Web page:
Six months ago, I watched Eat, Pray, Love. (Late to the game, I know—but I was a kid when it came out.) The scenery, the cuisine, the love story all melted my heart. But what really resonated was a scene in which an Italian man gently scolds Elizabeth Gilbert for being unable to enjoy rest. He mentions an Italian phrase, dolce far niente, which translates to “the sweetness of doing nothing.”
I’d never found sweetness in doing nothing—only feelings of guilt and shame, which I then associated with laziness. No matter how much I might accomplish or achieve, a lingering voice in my head tells me that I don’t deserve a break. “You haven’t really earned it,” it hisses. Relaxation? Time off? That’s for other people, or so I’d always told myself.
Relaxation? Time off? That’s for other people, or so I’d always told myself.
But the more I thought about dolce far niente, the more I wondered if I might benefit from some “doing nothing” in my life. So, burned out from an exhausting semester in college, I decided to take a six-week break before starting my final three courses.
Easier said than done. Not having a full agenda made me feel antsy and irritable. For instance: During school, I liked to spend my weekends hanging out with friends, riding my bike at the park, and finding new restaurants. All of those things were enjoyable—as long as I was working Monday through Friday. But once I had more free time, I wasn’t interested in doing those leisure activities during the week. I felt I didn’t deserve to do them. I felt lazy.
Unfortunately, I’m not the only one who tends to feel this way. Our society often associates rest and moments of stillness with laziness. Yet Americans are anything but lazy. According to the International Labor Organization, we work 137 more hours per year than Japanese workers, 260 more hours per year than British workers, and 499 more hours per year than French workers. These workaholic tendencies are embedded right into our culture.
Phedra Smith, LMHC, a therapist in Pensacola, Florida, says that people often praise high levels of productivity, but overlook the costs. “People may talk about how a person was a hard worker,” she says, “but no one’s really talking about the fact that their health was steadily declining … because they didn’t know how to rest.”
This phenomenon is especially relevant for Black communities, as rest—or lack of it—is a strong factor in our overall health. Research published in the Journal of the American Heart Association found that African Americans experience more external factors, such as discrimination and low socioeconomic statuses, that can contribute to stress. That stress, in turn, can lead to health issues such as high blood pressure. These stressors are only compounded when Black people are forced into survival mode to stay afloat at work, school, and in the community.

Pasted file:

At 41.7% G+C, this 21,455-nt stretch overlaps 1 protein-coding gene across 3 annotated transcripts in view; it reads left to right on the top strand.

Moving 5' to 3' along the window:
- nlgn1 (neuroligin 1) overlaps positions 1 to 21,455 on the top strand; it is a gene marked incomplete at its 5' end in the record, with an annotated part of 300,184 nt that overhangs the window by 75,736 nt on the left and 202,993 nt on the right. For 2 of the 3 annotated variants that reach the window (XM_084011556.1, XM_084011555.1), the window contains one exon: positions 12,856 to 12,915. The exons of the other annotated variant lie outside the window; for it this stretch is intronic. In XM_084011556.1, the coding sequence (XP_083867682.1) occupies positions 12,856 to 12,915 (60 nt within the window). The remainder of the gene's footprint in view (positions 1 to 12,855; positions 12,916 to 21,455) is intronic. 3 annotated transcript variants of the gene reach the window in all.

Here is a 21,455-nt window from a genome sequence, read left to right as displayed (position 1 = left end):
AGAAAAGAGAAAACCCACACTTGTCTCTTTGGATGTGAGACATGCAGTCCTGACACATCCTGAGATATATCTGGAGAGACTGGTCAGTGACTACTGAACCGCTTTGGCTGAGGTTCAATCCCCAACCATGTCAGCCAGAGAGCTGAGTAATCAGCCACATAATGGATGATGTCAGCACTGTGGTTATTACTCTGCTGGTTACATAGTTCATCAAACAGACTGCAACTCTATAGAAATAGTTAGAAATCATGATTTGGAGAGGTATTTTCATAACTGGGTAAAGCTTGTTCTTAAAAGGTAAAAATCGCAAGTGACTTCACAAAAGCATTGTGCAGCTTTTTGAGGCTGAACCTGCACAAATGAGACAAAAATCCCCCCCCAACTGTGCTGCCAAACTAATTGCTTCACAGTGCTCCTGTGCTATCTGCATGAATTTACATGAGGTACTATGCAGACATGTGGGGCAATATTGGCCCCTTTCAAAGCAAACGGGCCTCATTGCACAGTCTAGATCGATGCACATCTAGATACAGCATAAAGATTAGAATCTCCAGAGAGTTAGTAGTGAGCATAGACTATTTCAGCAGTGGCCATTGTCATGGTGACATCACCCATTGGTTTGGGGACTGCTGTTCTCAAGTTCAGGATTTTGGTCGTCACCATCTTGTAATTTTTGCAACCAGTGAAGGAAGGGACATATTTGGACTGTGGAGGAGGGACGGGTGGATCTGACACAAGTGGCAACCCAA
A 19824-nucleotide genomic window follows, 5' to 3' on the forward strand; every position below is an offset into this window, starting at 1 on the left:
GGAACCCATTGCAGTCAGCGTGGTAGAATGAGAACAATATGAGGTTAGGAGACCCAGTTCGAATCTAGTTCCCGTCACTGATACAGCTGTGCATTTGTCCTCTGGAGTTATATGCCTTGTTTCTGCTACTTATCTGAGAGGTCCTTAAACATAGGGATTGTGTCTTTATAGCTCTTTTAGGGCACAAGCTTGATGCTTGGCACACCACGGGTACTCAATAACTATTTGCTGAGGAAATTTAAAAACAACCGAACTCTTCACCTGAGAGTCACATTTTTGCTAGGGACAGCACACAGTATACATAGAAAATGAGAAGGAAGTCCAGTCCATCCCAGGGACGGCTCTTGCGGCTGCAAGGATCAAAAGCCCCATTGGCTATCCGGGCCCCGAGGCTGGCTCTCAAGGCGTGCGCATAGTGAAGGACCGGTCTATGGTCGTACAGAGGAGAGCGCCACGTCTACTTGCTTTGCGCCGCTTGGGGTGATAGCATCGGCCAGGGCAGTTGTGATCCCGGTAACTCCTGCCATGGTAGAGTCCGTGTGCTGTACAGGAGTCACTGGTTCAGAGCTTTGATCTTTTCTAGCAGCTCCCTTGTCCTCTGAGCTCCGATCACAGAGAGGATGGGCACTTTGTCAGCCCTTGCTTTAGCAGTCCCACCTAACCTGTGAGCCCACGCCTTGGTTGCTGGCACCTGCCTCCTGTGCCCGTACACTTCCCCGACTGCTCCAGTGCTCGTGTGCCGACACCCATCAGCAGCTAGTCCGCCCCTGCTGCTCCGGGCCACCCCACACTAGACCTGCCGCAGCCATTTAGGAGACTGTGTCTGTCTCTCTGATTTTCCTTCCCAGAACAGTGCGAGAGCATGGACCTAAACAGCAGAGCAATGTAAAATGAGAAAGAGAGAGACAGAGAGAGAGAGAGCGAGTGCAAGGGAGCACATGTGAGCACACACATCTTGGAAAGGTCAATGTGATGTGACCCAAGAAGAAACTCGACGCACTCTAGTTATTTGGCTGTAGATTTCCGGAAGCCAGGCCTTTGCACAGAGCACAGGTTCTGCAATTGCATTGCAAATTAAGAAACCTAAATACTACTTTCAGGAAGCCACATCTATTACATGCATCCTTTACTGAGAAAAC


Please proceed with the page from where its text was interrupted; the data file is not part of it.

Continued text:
Smith believes that this issue is rooted in the American era of slavery. “Rest was frowned upon. It wasn’t a good thing to rest and lay down,” she says. “A lot of times, [enslaved people] were abused and even killed, so [prioritizing rest] is not something that is passed on generationally.”
For many Black people, rest can still be risky.
Even today, for many Black people, rest can still be risky. Consider the proverbial “you have to work twice as hard” speech so common in Black households. Downtime may set us back or, to those that stereotype our race, serve as “confirmation” that we’re lazy. Over time, to combat racist opinions of our work ethic, we’ve had to put our own well-being in jeopardy.
And perhaps over time, I let myself believe that resting and laziness were closely related. I spent much of my six-week break examining those beliefs. I knew that my body was telling me I needed a mental break, as it took me much longer to do basic tasks that I’d had no problem doing before. Yet in an overreaction, I tried to force myself to keep going until I simply gave up. Resting didn’t come naturally to me, but I found that binge-watching Even Stevens and going to therapy were ways that I could press pause. Most importantly, my relationship with God kept me centered. Matthew 11:28, which commands the weary to come to God so He can give them rest, resonated with me daily.
All of these things made me realize that rest isn’t weak. It can be powerful. The more I allow myself to rest, the more I recognize how much I benefit from doing it. Am I as comfortable with the concept of dolce far niente as the Italian guy in Eat, Pray, Love? Not yet. But with every moment of relaxation and renewal, the act of doing nothing feels just a little bit sweeter.
Our editors independently select these products. Making a purchase through our links may earn Well+Good a commission.